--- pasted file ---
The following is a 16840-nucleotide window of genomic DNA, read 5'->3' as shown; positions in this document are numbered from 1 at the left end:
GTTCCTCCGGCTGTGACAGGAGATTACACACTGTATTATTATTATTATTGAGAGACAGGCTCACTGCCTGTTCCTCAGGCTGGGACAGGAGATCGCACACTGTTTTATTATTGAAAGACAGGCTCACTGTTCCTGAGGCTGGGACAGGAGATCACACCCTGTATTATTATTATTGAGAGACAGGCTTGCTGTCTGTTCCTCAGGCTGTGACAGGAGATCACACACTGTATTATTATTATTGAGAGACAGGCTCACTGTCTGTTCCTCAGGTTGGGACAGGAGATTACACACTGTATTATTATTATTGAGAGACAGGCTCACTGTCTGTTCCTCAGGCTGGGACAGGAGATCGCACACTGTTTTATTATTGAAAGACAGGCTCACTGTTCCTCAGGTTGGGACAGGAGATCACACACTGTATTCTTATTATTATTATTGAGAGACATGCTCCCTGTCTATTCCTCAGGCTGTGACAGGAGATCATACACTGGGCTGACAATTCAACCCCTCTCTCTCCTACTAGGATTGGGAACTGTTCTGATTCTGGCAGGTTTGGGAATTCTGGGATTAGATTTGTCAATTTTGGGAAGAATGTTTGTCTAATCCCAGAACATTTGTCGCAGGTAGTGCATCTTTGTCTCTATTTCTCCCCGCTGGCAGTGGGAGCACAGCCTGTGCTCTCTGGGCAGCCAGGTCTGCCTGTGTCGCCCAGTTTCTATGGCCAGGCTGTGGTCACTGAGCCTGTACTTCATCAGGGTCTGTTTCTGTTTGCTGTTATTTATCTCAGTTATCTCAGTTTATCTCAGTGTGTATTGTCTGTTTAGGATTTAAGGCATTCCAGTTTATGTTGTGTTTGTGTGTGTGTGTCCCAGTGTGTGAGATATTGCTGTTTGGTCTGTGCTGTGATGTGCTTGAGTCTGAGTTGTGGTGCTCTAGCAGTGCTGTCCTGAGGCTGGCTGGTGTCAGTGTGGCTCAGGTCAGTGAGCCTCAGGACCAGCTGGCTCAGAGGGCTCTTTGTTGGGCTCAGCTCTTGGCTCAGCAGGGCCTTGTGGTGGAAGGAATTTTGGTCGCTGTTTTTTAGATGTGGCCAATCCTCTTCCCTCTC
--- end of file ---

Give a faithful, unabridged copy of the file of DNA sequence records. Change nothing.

The following is a 16840-nucleotide window of genomic DNA, read 5'->3' as shown; positions in this document are numbered from 1 at the left end:
GTTCCTCCGGCTGTGACAGGAGATTACACACTGTATTATTATTATTATTGAGAGACAGGCTCACTGCCTGTTCCTCAGGCTGGGACAGGAGATCGCACACTGTTTTATTATTGAAAGACAGGCTCACTGTTCCTGAGGCTGGGACAGGAGATCACACCCTGTATTATTATTATTGAGAGACAGGCTTGCTGTCTGTTCCTCAGGCTGTGACAGGAGATCACACACTGTATTATTATTATTGAGAGACAGGCTCACTGTCTGTTCCTCAGGTTGGGACAGGAGATTACACACTGTATTATTATTATTGAGAGACAGGCTCACTGTCTGTTCCTCAGGCTGGGACAGGAGATCGCACACTGTTTTATTATTGAAAGACAGGCTCACTGTTCCTCAGGTTGGGACAGGAGATCACACACTGTATTCTTATTATTATTATTGAGAGACATGCTCCCTGTCTATTCCTCAGGCTGTGACAGGAGATCATACACTGGGCTGACAATTCAACCCCTCTCTCTCCTACTAGGATTGGGAACTGTTCTGATTCTGGCAGGTTTGGGAATTCTGGGATTAGATTTGTCAATTTTGGGAAGAATGTTTGTCTAATCCCAGAACATTTGTCGCAGGTAGTGCATCTTTGTCTCTATTTCTCCCCGCTGGCAGTGGGAGCACAGCCTGTGCTCTCTGGGCAGCCAGGTCTGCCTGTGTCGCCCAGTTTCTATGGCCAGGCTGTGGTCACTGAGCCTGTACTTCATCAGGGTCTGTTTCTGTTTGCTGTTATTTATCTCAGTTATCTCAGTTTATCTCAGTGTGTATTGTCTGTTTAGGATTTAAGGCATTCCAGTTTATGTTGTGTTTGTGTGTGTGTGTCCCAGTGTGTGAGATATTGCTGTTTGGTCTGTGCTGTGATGTGCTTGAGTCTGAGTTGTGGTGCTCTAGCAGTGCTGTCCTGAGGCTGGCTGGTGTCAGTGTGGCTCAGGTCAGTGAGCCTCAGGACCAGCTGGCTCAGAGGGCTCTTTGTTGGGCTCAGCTCTTGGCTCAGCAGGGCCTTGTGGTGGAAGGAATTTTGGTCGCTGTTTTTTAGATGTGGCCAATCCTCTTCCCTCTC